Bill, aka the Crazy Clock Guy, aka Hey You (tallguy) wrote,
Bill, aka the Crazy Clock Guy, aka Hey You
tallguy

Mass Appeal, week 1

For various personal reasons, I have decided to take a break from attending Mass at my "home" parish, Holy Rosary Parish in Indianapolis.
Instead, between now (the first week of Advent) and March 16 (Palm Sunday), I will be attending Mass at a different parish each week.
I will be providing an extremely subjective review/critique of each Mass in particular, and each parish in general. This is for nobody's benefit but my own, but I always welcome comments.
My rankings are also quite subjective. For comparison, I use Holy Rosary as the benchmark, ranking it a 5 in most categories. At the other end, the Protestant church where I grew up would be ranked a 1.

Week 1: First Sunday of Advent
Parish: St. Roch
3600 S. Pennsylvania St.
Indianapolis, IN 46227
Founded 1922
Number of families: 1,101
Church capacity: 600

Church architecture was very nice. It was definitely built pre-Vatican II. However, the high ceiling which is apparent from the external architecture was covered by modern-day drip ceilings and hanging lights. The altar is solid wood (looks like stained oak), with a solid crucifix on the back wall. The stained glass is not particularly outstanding, but the stations of the Cross have very nice painted illustrations. The church has confessionals along the right side wall (not the booth, but actually built into the wall). The pews are somewhat narrow (when I knelt down, I accidentally kicked the kneeler of the pew behind me), and are arranged in the traditional left and right columns, facing the front altar.
My ranking: 3.5 out of 5 (if the ceiling was original, I would make this a 4)

The music: Pipe organ, pleasantly in tune and able to hit the high notes. No choir, but there were two cantors who led the congregation. Hymns were 18th and 19th century for the most part, with some 20th century lyrics, and not at all offensive to one's sense of musical tradition.
My ranking: 4 out of 5

The priest: mid to late 50s, probably been with the parish for a decade or so (I could look this up, but I don't really care enough to bother). Not really the grandfather type, and definitely was reading the homily from his notes instead of having it memorized for the most part. Still, he said a good and reverent Mass, if not necessarily uplifting or memorable. One aspect which I did not like; he made his parish announcements after the gospel but before his homily, and there were so many of them that it really disconnected you from reflecting on the readings and gospel, and his homily (or as he called it, a "homilette") was actually shorter than all of the announcements.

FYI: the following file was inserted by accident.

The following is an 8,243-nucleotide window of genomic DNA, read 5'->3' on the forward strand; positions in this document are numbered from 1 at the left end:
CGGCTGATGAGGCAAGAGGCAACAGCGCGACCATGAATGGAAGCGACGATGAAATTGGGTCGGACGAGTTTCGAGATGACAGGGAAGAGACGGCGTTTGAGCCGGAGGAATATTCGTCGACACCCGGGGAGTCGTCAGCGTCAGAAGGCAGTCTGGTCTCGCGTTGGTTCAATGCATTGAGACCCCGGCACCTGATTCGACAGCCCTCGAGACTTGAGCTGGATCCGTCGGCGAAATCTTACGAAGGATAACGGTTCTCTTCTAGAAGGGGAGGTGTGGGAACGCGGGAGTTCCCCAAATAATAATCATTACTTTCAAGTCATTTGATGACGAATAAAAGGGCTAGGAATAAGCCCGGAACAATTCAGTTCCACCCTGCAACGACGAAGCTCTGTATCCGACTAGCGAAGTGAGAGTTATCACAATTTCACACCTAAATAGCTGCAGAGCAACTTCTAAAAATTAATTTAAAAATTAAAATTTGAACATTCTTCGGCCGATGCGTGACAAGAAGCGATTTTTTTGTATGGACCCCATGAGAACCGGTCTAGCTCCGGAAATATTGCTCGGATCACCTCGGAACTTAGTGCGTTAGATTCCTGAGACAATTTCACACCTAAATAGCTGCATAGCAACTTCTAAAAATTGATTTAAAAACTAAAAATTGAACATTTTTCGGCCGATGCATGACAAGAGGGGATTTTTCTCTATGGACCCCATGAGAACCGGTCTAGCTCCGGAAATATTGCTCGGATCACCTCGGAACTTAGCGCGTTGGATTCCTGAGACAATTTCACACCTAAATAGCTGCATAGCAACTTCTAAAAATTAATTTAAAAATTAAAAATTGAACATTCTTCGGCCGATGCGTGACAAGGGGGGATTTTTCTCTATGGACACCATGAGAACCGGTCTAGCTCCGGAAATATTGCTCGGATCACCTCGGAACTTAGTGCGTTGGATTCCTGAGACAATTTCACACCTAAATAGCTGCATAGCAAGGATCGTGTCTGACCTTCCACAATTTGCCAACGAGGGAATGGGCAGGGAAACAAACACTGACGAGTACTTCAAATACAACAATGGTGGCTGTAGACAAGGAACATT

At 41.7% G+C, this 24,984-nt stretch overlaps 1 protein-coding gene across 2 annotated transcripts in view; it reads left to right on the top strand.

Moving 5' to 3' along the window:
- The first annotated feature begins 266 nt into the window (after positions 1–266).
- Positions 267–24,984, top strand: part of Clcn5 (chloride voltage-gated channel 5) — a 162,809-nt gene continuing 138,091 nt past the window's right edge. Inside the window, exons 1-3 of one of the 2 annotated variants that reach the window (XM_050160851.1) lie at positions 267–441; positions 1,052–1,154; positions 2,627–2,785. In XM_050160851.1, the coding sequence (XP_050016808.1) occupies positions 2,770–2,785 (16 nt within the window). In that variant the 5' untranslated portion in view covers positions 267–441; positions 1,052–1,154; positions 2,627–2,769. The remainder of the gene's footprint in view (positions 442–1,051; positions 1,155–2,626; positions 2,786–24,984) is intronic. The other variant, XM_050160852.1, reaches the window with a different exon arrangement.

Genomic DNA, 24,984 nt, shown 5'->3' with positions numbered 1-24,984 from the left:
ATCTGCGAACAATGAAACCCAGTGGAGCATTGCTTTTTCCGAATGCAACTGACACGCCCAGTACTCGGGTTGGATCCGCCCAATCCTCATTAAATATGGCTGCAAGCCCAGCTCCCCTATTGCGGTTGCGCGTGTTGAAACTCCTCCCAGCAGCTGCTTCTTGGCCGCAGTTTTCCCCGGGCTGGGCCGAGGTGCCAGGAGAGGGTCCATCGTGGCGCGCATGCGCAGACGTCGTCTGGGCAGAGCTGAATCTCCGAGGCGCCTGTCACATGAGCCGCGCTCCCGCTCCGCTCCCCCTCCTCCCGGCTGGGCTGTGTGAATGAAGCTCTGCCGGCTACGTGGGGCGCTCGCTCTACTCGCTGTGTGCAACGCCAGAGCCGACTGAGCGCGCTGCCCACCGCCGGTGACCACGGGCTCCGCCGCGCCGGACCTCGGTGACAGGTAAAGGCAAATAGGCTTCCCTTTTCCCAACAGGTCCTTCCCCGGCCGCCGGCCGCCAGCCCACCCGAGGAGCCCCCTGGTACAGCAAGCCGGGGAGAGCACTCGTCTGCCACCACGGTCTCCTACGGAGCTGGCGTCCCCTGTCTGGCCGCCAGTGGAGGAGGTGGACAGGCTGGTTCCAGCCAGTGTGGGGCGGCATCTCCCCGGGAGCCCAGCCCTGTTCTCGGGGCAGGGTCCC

My ranking: 3 of 5 for the priest, 1.5 of 5 for the homily.

The liturgy: Every Novus Ordo priest put their unique spin on this. This priest pretty much plowed through the Penitential Rite, and did not recite the Confiteor. The response between the first and second reading was actually a hymn from the Gather hymnal (I personally prefer the call-and-response of most liturgies). The Sanctus (Holy Holy Holy) and Agnus Dei (Lamb of God) were sung, which is actually my second favorite (my fave is singing it in Latin). One thing which really did stick in my craw was during the Consecration, the priest referred to the disciples as "friends", as in "He broke the bread, gave it to his 'friends', and said..." Any changes to the phrasing of the consecration just rubs me the wrong way.
My ranking: 2 of 5.

Other: there were two altar servers, one boy and one girl, wearing jeans and sneakers under their vestments. The church was very crowded and surprisingly noisy when I arrived 10 minutes before Mass. At the start and end of Mass, the congregation greeted and thanked the priest, but not in a spontaneous way, but as if it was part of the expected responses. After Mass, almost nobody knelt to pray, and I barely had time for a Glory Be fore I was forced out of the pew.

My overall ranking: 3.5 of 5.
Would I return: possibly. I would like to go to a Saturday morning mass, both to avoid a sense of overcrowding and claustrophobia, and also to spend some time looking at the church itself, the statues and side altars.

Next weekend is the Feast of the Immaculate Conception (December 8). Most churches transfer this feast to that Sunday (December 9). I'm actually going to a monastery on the 8th, but I'll still go to Mass on Sunday. Another report next week.
Tags: mass
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